only #"ile #alking or standing$ and disappearing on lying do#n and at rest. !"e so-called ort"ostatic test is performed to
demonstrate ort"ostatic proteinuria. Hrotein concentration in 2%-"our urine usually is belo# 1000 mg,-$ #"ereas in individual
specimens it may range bet#een .00 and 1000 mg,-. Krt"ostatic proteinuria is not considered a disease$ "o#ever$ t"ese
individuals s"ould be follo#ed up because studies "ave s"o#n t"at 3.: of cases of ort"ostatic proteinuria progress to
permanent proteinuria.
Determination
!"e met"ods of protein demonstration by means of test strip are based on t"e principle so-called indicator protein error.
!"e test strip area for protein determination in urine contains a buffer and indicator (bromop"enyl blue or
tetrabromop"enolp"t"aleinet"ylene ester. 5t p< 3.0$ t"e indicator is yello# and in t"e non-ioni2ed form. !"e color of t"e
ioni2ed form of t"e indicator at t"e same p< c"anges to lig"t-green t"roug" blue. N"en t"e test strip is immersed in t"e urine
containing protein$ t"e protein is bound to t"e indicator anion groups via -G<2 groups$ #"ereby t"e concentration of t"e
indicator non-ioni2ed molecules is decreased$ and t"e ratio of ioni2ed and non-ioni2ed form of t"e indicator is c"anged. 5s t"e
color of t"e indicator depends on t"e ratio bet#een ioni2ed and non-ioni2ed form of t"e indicator$ t"e color of t"e indicator #ill
c"ange from yello#-green to blue in t"e presence of protein alt"oug" p< "as remained unc"anged (p< 3.0. !"e indicator is
"ig"ly sensitive to lo#-molecular albumin$ #"ic" is excreted in glomerular lesions$ and less sensitive to ot"er proteins (e.g.
globulins$ /ence-Dones protein$ !amm-<orsfall protein.
Clinical significance
3emonstration of proteinuria #it" microscopic examination of urinary sediment is one of t"e most important procedures for t"e
recognition and differential diagnosis of kidney disease. 'n kidney diseases$ proteinuria is a common and nonspecific symptom.
't need not al#ays be an evidence of renal disease$ but may also point to diseases of t"e genitourinary tract. !"erefore$ a
positive finding of protein in t"e urine s"ould al#ays be follo#ed by additional differential diagnosis tests.
't "as been s"o#n t"at not only albumins (albuminuria$ but also t"e follo#ing proteins are excreted by urineB
1. plasma proteins and t"eir fragments
2. proteins originating from t"e kidneys
3. proteins originating from t"e prostate and vagina
%. tissue proteins
.. "ormones
6. tumor markers
0. proteins found in t"e urine after bacterial or viral infection
!roteinuria:
&' !hysiologic proteinuria
; p"ysical activity
; essential ort"ostatic proteinuria
; pregnancy
; in some #omen$ in t"e premenstrual period
)' !athologic proteinuria
; Hrerenal proteinuria
a acute infections
b liver diseases
c "eart diseases
d partial renal venous t"rombosis
e febrile states
f sei2ures
g severe anemia and leukemia
" trauma
i tumors exerting pressure upon renal veins (abdominal tumors
; Cenal protenuria
a acute and c"ronic nep"ritis
b eclampsia
12
c drugs and toxins (mercury c"loride$ lead$ uranium$ cadmium
d nep"roses
e pyelitis
f pyelonep"ritis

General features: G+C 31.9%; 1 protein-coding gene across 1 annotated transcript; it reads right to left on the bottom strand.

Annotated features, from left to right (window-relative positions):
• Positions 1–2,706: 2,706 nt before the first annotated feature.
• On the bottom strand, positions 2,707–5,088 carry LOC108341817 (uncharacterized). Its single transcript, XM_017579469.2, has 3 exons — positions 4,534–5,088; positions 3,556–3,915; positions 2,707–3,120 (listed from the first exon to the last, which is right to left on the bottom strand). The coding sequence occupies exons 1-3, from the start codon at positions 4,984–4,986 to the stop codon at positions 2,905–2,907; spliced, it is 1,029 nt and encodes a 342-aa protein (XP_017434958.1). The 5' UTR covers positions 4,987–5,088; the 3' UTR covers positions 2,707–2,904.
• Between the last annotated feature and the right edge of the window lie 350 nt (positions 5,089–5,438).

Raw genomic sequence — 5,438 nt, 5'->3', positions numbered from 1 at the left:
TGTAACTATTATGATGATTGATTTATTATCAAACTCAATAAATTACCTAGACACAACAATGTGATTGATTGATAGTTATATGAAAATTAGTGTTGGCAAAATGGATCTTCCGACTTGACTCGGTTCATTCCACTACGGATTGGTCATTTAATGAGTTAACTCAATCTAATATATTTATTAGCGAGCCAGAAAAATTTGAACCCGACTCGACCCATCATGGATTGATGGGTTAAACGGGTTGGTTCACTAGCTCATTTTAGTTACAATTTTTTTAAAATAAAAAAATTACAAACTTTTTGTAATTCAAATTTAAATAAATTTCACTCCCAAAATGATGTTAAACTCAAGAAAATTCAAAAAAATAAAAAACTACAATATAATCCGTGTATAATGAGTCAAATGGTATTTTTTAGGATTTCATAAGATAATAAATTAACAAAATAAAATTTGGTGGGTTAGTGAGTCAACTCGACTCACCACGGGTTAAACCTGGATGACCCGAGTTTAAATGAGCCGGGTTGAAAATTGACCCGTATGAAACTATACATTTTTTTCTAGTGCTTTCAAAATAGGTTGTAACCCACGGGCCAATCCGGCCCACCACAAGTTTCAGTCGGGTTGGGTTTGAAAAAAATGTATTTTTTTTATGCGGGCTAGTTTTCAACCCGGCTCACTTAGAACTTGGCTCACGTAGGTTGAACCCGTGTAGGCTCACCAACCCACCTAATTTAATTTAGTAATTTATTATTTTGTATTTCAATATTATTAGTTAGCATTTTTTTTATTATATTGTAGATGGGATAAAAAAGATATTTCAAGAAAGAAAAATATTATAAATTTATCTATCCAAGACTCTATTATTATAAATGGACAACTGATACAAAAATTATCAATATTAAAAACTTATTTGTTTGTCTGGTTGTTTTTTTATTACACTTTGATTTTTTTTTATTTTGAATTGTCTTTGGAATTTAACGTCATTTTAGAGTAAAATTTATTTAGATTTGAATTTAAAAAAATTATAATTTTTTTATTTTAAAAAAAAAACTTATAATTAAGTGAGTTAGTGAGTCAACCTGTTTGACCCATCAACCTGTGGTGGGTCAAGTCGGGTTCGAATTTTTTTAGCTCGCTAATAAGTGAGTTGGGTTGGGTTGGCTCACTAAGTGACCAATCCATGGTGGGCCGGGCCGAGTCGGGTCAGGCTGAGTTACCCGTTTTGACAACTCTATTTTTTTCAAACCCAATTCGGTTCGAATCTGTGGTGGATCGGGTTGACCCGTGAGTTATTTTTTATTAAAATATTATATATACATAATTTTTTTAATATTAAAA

; Hostrenal proteinuria
a diseases of t"e urinary duct$ urinary bladder$ urinary tube and prostate
Effect of drugs
Decreased values: Increased values:
; 5tenolol
; Captopril
; Cyclosporine 5
; >nalapril
; 'nterferon-O-2
; Hrednisolone
; Puinapril
; &alicylates
; &ulfinpyrasone
; &ulfonamides
; 5cetaminop"en
; 5cetanilid
; 5ceta2olamide
; 5minop"yline
; 5minopirin
; 5minosalicylic acid
; 5ntimony compounds
; 5rsen compounds
; /acitracin
; /icarbonates
; /ismut" triglycollamate
; Carbon tetrac"loride
; >t"osuximide
; >t"oxa2ine
; (entamycin
; (old salts
; (riseofulvin
; 'sonia2id
; Janamycin
; Fercuric c"loride
; Fet"enamine
; Fet"suximide
; Geomycin
; Govobiocin
; Henicillamine
; Henicillin
; H"ena2opyridine
; H"enolp"talein
; Puaternary ammonium compounds
; Cadiopa?ue contrast media
; &alicylates
; &odium bicarbonate
; &ulfinpyrasone
; &ulfonamides
; &ulfones
; !"eop"ylline sodium
; !"iosemicarba2ones
; !"ymol
; !olbutamide
; 8itamin 3
Finding
Negative
alse positive
; bicarbonates
; c"lor"exidine
; in vitro interferences
; p"ena2opyridine (false-red color
; polyvinylpyrrolidone infusion
; urine container contamination (antiseptics and disinfectants containing ?uaternary
ammonium salts
; very alkaline urine
!ositive ; acute and c"ronic nep"ritis
; acute infections
; diseases of t"e urinary duct$ urinary bladder$ urinary tube and prostate
; drugs and toxins (mercury c"loride$ lead$ uranium$ cadmium
; eclampsia
; essential ort"ostatic proteinuria
13
; febrile states
; "eart diseases
; in some #omen$ in t"e premenstrual period
; liver diseases
; nep"roses
; partial renal venous t"rombosis
; p"ysical activity
; pregnancy
; pyelitis
; pyelonep"ritis
; sei2ures
; severe anemias and leukemias
; severe s"ock (stress
; trauma
; tumors exerting pressure upon renal veins (abdominal tumors
alse negative
actor of conversion
(Conv"I)
10 (mg,d- mg,-
#imit of sensitivity ("I) 1.0 L 200 mg,- (1. - 20 mg,d-
$eference values = 1.0mg,2% "ours
URINALYSIS - S&ECIFIC RA'I"Y
3etermination of urine specific gravity "as a great diagnostic value for evaluation of t"e concentration capacity of t"e
kidneys. &pecific gravity of t"e urine depends on urine volume and urinary concentration of dissolved substances. !"e normal
values of urine specific gravity range from ,"-,* to ,"-.*, #"ic" is a relative ratio bet#een urine density and #ater density$
t"us it is a dimensionless number. 5s t"e kidneys are capable of diluting or concentrating t"e urine$ as needed$ the values of
urine specific gravity may range from ,"--. to ,"-(-" 3uring t"e day$ t"e kidneys eliminate about 60 g of solid substance from